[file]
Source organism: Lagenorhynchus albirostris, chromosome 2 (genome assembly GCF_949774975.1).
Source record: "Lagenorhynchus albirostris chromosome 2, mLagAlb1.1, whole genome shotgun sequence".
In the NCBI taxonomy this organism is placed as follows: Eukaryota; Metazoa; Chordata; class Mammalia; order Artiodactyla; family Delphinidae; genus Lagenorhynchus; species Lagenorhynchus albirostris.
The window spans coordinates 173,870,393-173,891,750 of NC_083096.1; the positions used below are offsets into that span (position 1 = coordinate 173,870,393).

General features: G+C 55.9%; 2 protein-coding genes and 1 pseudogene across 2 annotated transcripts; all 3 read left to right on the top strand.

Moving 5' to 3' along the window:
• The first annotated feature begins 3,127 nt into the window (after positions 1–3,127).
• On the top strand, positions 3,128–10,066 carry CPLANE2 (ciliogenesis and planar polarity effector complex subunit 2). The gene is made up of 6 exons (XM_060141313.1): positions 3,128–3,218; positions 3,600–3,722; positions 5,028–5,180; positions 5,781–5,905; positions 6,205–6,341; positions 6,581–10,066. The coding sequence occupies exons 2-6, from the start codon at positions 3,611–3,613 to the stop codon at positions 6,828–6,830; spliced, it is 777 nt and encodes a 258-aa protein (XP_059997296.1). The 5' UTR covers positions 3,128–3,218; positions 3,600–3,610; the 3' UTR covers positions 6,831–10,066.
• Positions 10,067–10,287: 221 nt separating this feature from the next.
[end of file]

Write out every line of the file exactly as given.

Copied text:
Source organism: Lagenorhynchus albirostris, chromosome 2 (genome assembly GCF_949774975.1).
Source record: "Lagenorhynchus albirostris chromosome 2, mLagAlb1.1, whole genome shotgun sequence".
In the NCBI taxonomy this organism is placed as follows: Eukaryota; Metazoa; Chordata; class Mammalia; order Artiodactyla; family Delphinidae; genus Lagenorhynchus; species Lagenorhynchus albirostris.
The window spans coordinates 173,870,393-173,891,750 of NC_083096.1; the positions used below are offsets into that span (position 1 = coordinate 173,870,393).

General features: G+C 55.9%; 2 protein-coding genes and 1 pseudogene across 2 annotated transcripts; all 3 read left to right on the top strand.

Moving 5' to 3' along the window:
• The first annotated feature begins 3,127 nt into the window (after positions 1–3,127).
• On the top strand, positions 3,128–10,066 carry CPLANE2 (ciliogenesis and planar polarity effector complex subunit 2). The gene is made up of 6 exons (XM_060141313.1): positions 3,128–3,218; positions 3,600–3,722; positions 5,028–5,180; positions 5,781–5,905; positions 6,205–6,341; positions 6,581–10,066. The coding sequence occupies exons 2-6, from the start codon at positions 3,611–3,613 to the stop codon at positions 6,828–6,830; spliced, it is 777 nt and encodes a 258-aa protein (XP_059997296.1). The 5' UTR covers positions 3,128–3,218; positions 3,600–3,610; the 3' UTR covers positions 6,831–10,066.
• Positions 10,067–10,287: 221 nt separating this feature from the next.